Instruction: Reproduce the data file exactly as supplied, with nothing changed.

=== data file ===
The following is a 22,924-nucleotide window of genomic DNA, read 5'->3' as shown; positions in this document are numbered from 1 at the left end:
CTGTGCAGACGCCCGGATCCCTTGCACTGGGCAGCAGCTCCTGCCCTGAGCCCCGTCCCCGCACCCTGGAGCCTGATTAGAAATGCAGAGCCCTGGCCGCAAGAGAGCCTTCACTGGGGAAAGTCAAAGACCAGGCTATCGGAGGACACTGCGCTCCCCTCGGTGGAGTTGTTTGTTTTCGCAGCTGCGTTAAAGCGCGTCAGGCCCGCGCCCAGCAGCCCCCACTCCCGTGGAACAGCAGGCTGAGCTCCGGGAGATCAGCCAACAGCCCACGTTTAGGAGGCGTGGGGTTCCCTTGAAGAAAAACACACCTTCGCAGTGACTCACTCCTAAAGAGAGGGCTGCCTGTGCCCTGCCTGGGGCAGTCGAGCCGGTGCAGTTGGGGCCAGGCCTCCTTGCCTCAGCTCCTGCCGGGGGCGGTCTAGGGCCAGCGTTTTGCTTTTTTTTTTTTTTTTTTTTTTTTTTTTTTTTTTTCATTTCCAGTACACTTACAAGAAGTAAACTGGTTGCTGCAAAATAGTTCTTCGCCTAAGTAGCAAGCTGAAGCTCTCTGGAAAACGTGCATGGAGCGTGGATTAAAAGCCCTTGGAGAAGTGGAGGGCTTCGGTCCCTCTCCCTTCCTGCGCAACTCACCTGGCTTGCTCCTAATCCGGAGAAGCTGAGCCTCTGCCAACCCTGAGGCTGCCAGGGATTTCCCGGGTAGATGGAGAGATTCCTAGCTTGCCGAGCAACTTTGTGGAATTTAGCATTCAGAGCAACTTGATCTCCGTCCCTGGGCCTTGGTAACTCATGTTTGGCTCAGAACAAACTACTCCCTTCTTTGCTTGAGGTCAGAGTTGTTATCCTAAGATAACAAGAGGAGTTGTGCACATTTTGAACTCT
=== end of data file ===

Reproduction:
The following is a 22,924-nucleotide window of genomic DNA, read 5'->3' as shown; positions in this document are numbered from 1 at the left end:
CTGTGCAGACGCCCGGATCCCTTGCACTGGGCAGCAGCTCCTGCCCTGAGCCCCGTCCCCGCACCCTGGAGCCTGATTAGAAATGCAGAGCCCTGGCCGCAAGAGAGCCTTCACTGGGGAAAGTCAAAGACCAGGCTATCGGAGGACACTGCGCTCCCCTCGGTGGAGTTGTTTGTTTTCGCAGCTGCGTTAAAGCGCGTCAGGCCCGCGCCCAGCAGCCCCCACTCCCGTGGAACAGCAGGCTGAGCTCCGGGAGATCAGCCAACAGCCCACGTTTAGGAGGCGTGGGGTTCCCTTGAAGAAAAACACACCTTCGCAGTGACTCACTCCTAAAGAGAGGGCTGCCTGTGCCCTGCCTGGGGCAGTCGAGCCGGTGCAGTTGGGGCCAGGCCTCCTTGCCTCAGCTCCTGCCGGGGGCGGTCTAGGGCCAGCGTTTTGCTTTTTTTTTTTTTTTTTTTTTTTTTTTTTTTTTTTCATTTCCAGTACACTTACAAGAAGTAAACTGGTTGCTGCAAAATAGTTCTTCGCCTAAGTAGCAAGCTGAAGCTCTCTGGAAAACGTGCATGGAGCGTGGATTAAAAGCCCTTGGAGAAGTGGAGGGCTTCGGTCCCTCTCCCTTCCTGCGCAACTCACCTGGCTTGCTCCTAATCCGGAGAAGCTGAGCCTCTGCCAACCCTGAGGCTGCCAGGGATTTCCCGGGTAGATGGAGAGATTCCTAGCTTGCCGAGCAACTTTGTGGAATTTAGCATTCAGAGCAACTTGATCTCCGTCCCTGGGCCTTGGTAACTCATGTTTGGCTCAGAACAAACTACTCCCTTCTTTGCTTGAGGTCAGAGTTGTTATCCTAAGATAACAAGAGGAGTTGTGCACATTTTGAACTCT